Category Archives: Blog

Faith, Faithfulness, and Patience [Brenda Brewer]

Where do I begin? I was asked if I would write a blog for Faith Presbyterian Church, Fort McMurray, AB.

For those who know me – one of my sayings is, “The good Lord helps those who help themselves.” Soo… on that note, if I want God’s help, I had better get started.

Another of my sayings is, “Do onto others as you would have them do unto you,” so I need to do my part here to honour this request.

This year, 2020, has been a most challenging, anxious and frightful year; however, the CoVid-19 restrictions have brought about some very memorable and pleasant events in all our lives. Our immediate family times together have multiplied, we listen to each other more, we stay in touch with each other by phone, text, videos, facetime, and “drop–in visits, just because.”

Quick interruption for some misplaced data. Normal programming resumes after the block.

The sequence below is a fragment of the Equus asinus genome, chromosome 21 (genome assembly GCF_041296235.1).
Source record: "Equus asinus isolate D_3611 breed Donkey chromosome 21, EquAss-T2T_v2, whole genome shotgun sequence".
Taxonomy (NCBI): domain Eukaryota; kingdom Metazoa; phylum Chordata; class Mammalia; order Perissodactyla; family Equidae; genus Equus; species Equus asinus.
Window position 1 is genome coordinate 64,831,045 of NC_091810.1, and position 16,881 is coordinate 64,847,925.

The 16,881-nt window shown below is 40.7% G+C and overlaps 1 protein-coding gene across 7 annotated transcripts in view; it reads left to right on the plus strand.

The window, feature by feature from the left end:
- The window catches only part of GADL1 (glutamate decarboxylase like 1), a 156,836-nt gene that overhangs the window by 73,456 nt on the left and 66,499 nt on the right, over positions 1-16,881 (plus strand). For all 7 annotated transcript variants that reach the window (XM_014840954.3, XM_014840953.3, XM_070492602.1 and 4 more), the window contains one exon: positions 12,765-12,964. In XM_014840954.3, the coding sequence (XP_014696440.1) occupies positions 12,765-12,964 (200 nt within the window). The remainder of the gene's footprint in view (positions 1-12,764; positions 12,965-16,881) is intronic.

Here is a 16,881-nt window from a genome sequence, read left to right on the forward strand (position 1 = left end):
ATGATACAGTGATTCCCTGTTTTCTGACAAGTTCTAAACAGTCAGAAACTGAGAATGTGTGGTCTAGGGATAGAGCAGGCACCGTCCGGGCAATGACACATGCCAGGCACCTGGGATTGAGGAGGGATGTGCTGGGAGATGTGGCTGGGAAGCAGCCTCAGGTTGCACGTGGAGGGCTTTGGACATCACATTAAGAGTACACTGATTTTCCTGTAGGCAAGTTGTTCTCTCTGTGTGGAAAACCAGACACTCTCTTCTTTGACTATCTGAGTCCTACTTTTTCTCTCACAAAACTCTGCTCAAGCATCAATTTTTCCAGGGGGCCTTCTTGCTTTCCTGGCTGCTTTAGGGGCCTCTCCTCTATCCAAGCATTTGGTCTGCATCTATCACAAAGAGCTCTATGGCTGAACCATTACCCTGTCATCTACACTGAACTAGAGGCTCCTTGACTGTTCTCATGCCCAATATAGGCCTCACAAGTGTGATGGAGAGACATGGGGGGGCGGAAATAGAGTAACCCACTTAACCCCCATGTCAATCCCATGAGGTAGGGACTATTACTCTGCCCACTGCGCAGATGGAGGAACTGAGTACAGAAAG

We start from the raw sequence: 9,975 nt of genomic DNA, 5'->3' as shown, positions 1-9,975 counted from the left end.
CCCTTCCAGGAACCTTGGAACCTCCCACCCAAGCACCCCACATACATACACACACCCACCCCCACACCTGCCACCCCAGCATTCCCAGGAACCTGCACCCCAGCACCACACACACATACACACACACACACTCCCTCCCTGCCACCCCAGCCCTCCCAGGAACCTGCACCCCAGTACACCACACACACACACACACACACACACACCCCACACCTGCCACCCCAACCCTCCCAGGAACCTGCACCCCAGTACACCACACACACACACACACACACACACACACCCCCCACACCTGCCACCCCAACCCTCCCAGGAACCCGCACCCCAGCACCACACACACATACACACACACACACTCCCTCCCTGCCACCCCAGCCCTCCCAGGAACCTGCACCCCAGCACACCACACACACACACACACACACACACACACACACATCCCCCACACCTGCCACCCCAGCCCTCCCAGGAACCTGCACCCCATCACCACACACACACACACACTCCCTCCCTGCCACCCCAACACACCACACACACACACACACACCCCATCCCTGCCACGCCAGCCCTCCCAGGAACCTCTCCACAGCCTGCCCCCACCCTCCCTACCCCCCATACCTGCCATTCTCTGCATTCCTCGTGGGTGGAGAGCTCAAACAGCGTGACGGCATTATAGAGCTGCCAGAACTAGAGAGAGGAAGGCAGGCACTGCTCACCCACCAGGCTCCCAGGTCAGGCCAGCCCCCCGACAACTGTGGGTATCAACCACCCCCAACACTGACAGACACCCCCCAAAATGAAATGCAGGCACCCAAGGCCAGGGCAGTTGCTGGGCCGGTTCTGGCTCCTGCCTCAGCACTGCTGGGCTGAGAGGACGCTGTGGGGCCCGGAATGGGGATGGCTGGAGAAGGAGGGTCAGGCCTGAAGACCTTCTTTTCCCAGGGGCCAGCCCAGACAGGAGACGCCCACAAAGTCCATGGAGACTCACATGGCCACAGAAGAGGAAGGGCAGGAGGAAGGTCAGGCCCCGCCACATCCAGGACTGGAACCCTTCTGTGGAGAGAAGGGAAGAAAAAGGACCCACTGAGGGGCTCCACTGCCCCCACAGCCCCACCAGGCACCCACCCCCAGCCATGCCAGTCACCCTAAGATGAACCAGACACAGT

Our gardens and lawns have flourished more than ever this year. WHY? We are giving time to these blessings that the good Lord has provided for us – care and attention is what they need and it gives back as we are enjoying the fresh air, watching the veggies and flowers grown under our watchful eyes.

Our lengthy walks in the trails have made us more conscious of the wild life, birds singing, meeting others on the trails and not to mention improving our physical well–being.

Why, even my golf game has improved because I am so grateful that I am able to be outdoors and doing an activity that I enjoy [Regardless of the score!].